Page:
Sherry I thought the same thing in regards to the ending.It wasn't my perception that she lived but had that last momentary escape into her fantasy world.


message 43: by David (last edited Jun 17, 2008 10:18AM) (new)

David (sfdavide) | 33 comments First of all lets not get personal, it is only a film. Second of all it is not ridiculous because producers know that a film really does not make much money if it does not hit big in the US. Very few movies without a happy ending make much money here. This is the first time that I have seen someone call someon's idaes ridicilous because thet disagreed. Also Nihilism is defined in the dictionary as;
An extreme form of skepticism that denies all existence.
A doctrine holding that all values are baseless and that nothing can be known or communicated.
Rejection of all distinctions in moral or religious value and a willingness to repudiate all previous theories of morality or religious belief.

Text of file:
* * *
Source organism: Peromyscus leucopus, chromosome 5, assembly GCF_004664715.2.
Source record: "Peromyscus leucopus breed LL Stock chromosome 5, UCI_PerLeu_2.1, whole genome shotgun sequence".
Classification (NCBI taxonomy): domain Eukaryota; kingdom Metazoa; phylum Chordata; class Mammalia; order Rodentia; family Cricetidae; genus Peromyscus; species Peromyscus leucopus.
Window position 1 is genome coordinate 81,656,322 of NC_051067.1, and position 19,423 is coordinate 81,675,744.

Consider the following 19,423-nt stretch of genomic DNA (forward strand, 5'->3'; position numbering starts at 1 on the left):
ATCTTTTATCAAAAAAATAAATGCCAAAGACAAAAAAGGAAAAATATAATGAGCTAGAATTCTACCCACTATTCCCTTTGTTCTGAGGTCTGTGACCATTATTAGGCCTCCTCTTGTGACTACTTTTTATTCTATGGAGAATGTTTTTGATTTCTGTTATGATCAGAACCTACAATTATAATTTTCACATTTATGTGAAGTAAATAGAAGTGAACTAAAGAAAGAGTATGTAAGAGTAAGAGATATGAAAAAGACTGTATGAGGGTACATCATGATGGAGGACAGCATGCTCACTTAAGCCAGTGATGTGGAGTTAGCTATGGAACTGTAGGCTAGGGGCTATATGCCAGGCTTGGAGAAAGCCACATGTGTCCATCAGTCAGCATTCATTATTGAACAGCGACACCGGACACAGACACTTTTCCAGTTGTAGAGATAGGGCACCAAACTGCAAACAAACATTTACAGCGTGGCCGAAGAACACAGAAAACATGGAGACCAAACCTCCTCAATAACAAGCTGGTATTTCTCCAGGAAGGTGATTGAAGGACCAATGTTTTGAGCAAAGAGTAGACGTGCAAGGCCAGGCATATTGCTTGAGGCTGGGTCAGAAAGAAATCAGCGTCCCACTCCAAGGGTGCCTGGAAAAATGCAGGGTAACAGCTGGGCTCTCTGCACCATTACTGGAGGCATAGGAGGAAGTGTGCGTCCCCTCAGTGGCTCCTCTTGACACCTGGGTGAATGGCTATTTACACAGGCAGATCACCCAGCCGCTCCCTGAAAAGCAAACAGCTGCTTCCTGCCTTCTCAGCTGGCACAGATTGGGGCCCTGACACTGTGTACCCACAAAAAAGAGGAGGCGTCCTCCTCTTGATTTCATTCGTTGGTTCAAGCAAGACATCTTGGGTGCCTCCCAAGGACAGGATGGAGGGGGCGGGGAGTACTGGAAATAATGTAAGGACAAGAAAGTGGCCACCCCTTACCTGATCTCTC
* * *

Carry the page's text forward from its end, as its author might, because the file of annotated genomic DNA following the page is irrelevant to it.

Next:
The belief that destruction of existing political or social institutions is necessary for future improvement.
also Nihilism A diffuse, revolutionary movement of mid 19th-century Russia that scorned authority and tradition and believed in reason, materialism, and radical change in society and government through terrorism and assassination.
Psychiatry A delusion, experienced in some mental disorders, that the world or one's mind, body, or self does not exist. -FROM DICTIONARY.COM

I do not think we believe that all values are baseless or that we have a delusion just because we believe this about happy endings



message 44: by Sherry (new)

Sherry I have to disagree with the assertion that for a movie to do well in America it has to have a happy ending "tacked " on.Sitting here I could think of several movies that not only did very well but were also nominated (and won)academy awards.No Country For Old Men,Away From Her(a canadian film)The Departed,Letters from Iwo Jima, there's been Braveheart, Saving Private Ryan and really the list could go on of movies that did well without a happy ending.
It was my recollection that this movie in fact did not in reality have a happy ending which made it all the more poignant for me as she slipped into that final fantasy.I must say that all this debate has made me want to watch it again.

I myself had no intention of being insulting and apologize if I've caused offense.But I think that if one is going to write a rather unkind post about a much loved movie there should be a little thick skin on their part.